03-17-2005, 12:31 PM
Great info straitfam, thx. I was a huge fan of the pre-96 Grand Touring susp. Even bought one without and traded it in within weeks. Now I have the new 98+ PA's and got the ultra because of the grand touring, and the charger too, but it doesn't do what the old GT susp did. I thought mine was hammered so I tried in vain to find a shock supplier to differentiate between the GT and non-gT and none do. my 99 has 120K on it and floated bad, but my wife has a 2000 Ultra and it rides great, so i thought mine was just shot so i just put on all sensatracs and it's much better. still not like my wifes 2000, and not even close to the pre-96 GT's, but livable.

03-19-2005, 04:57 PM
Hey, great info guys! I'm thinking about replacing my struts/springs soon. You mentioned that Sensa-tracs work great. I was wondering if you've had experience with the Monroe Reflex struts? It sounds like they're firmer. Also, what kind of springs should I get to match the struts/shocks? I want the ride to be firmer than the floaty Dynaride I have now. I don't want it to still absorb shock, though. And why is replacing the rear shocks sometimes detrimental, causing it to feel like it's bucking against the front? Are the Sensa-tracs compatible with the existing rear auto-leveling system? These are all of the things I'm wondering, and would love to find out.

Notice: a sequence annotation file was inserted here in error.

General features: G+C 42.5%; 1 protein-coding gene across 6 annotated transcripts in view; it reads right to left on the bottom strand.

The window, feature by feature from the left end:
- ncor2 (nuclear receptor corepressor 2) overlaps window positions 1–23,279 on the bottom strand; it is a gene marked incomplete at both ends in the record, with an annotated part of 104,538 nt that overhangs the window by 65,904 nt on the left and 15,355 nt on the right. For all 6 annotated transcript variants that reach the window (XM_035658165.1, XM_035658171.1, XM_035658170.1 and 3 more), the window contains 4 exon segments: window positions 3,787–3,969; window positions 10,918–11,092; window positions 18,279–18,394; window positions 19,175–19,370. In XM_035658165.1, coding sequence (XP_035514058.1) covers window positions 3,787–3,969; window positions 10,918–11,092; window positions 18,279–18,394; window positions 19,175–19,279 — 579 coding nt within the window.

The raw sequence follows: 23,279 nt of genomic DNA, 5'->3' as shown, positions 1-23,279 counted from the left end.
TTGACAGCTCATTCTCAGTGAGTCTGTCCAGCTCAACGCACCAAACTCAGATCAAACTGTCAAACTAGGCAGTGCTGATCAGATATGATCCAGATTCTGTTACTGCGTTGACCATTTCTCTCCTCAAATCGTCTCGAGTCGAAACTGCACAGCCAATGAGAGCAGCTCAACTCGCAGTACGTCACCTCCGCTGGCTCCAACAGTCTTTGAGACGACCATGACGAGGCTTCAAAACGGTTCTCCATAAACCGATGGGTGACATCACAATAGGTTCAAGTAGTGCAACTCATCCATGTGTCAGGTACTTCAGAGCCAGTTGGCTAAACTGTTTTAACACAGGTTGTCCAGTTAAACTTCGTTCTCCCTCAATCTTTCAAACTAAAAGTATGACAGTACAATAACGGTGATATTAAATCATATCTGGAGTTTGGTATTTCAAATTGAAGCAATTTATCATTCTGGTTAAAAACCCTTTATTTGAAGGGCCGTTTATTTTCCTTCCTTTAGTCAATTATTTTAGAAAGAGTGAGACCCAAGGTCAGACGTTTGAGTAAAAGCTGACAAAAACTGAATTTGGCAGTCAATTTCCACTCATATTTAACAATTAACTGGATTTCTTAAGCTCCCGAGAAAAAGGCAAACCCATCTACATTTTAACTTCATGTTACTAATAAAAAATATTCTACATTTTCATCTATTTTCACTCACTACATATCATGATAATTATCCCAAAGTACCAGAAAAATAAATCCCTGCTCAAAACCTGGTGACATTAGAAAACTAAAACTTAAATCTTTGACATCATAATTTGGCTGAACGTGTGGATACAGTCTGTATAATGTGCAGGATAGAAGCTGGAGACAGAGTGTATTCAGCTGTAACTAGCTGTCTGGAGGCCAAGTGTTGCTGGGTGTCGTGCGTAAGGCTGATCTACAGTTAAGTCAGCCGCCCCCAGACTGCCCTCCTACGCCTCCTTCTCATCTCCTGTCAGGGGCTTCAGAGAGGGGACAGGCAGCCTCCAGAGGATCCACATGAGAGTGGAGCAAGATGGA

03-19-2005, 05:09 PM
Whoops, I meant that I DO want it to still absorb shock.

03-21-2005, 07:46 AM
kaspr, i wish my 99 was a little firmer than the sensatracs accomplished, but i was not able to learn if there were any before i put them on. i think bilstein makes them for PA's and they are typically on the firmer side. might want to investigate??

11-01-2009, 01:32 AM
Hi forum,
I have 2001 PA Ultra. How do I tell which suspension there is?

11-11-2009, 02:37 PM
Remove the spare wheel cover in the trunk. Flip it over and you will see a tag with all the build components for your PA. The code for the Gran Touring suspension is F41.

11-11-2009, 03:41 PM